The Church of St. Michael Archangel, dedicated to the patron saint of the walls of the medieval town, is situated in front of the ancient castle. It was probably built on the remains of an old Roman temple, or on the perimeter of the castle itself, between 13th and 14th centuries.
The church was built in typically Gothic-Romanesque style, with a simple façade, softened by two mullioned arches set to the side, with an elegant rose window above. On the left is the bell tower with a clock dating from 1891.
You enter the Church climbing a small staircase with a double ramp, covered in local stone.
Once inside, the visitor is struck by the Gothic-Romanesque style, first and foremost attested by the three small naves with groin vaulting, one placed centrally and the other two set to the side.
The main altar is situated at the back of the central nave, with the distance from the door symbolising the path that takes man towards god. Behind the altar is a canvas showing St. Michael Archangel in the act of crushing Evil, represented by a wicked man.
Niches in the walls of the right hand nave contain statues of various saints, especially the half bust of Saint Dominic of Guzman, the town’s protector. This nave also contains a statue of Our Lady of Sorrows wearing a black robe trimmed with gold; lying at her feet is Jesus, after being taken down from the cross. These two sacred statues were donated by the Giordani Lorenzo family at the end of the 1800s. This nave is also where the font can be found, made out of local stone.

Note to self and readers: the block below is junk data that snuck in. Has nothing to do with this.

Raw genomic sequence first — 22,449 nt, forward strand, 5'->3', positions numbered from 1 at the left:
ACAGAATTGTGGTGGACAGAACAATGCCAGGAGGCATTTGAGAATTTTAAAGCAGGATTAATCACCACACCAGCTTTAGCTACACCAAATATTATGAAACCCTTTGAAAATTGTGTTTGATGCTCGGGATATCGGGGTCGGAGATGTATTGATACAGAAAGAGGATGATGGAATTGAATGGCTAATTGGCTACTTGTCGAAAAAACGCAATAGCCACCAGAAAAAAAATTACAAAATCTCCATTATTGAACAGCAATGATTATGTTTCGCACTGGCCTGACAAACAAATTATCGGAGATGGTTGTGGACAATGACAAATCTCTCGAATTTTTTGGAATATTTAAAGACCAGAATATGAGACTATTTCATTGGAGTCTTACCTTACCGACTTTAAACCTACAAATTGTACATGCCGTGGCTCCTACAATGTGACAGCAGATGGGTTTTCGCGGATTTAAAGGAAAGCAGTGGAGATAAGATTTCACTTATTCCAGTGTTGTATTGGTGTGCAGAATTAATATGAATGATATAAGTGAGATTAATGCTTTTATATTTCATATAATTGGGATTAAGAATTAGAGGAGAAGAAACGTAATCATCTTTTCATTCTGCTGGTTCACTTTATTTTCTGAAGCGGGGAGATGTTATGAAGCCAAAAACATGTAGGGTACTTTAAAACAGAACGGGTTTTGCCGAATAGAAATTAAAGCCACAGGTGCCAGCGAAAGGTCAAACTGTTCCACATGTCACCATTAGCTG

The nave on the left hand side also has niches with more statues of saints: Saint Rita and Saint Emidio. The Sacred Heart is situated on the altar, while inset into the walls forming the doorway into the sacristy are two plaques engraved with the names of men who worked hard for the town.
In 1591, the chaplaincy of St. Anthony of Padua was set up inside the Church, and operated until 1813. Around this time there is also evidence that a teaching faculty was established for the use of the heirs of the prince of Gorga, Don Giovanni Battista Pamphilj. He put a priest in charge of the teaching, dubbed the “maestro di scuola” (the schoolmaster) ,whose job it was to provide material and spiritual guidance and education for the youngsters.
At the end of the 16th century, the Church of St. Michael Archangel gained the status of a dean, thus fulfilling a guiding role for the religious community. This role is still carried out today, and the majority of religious functions are held here.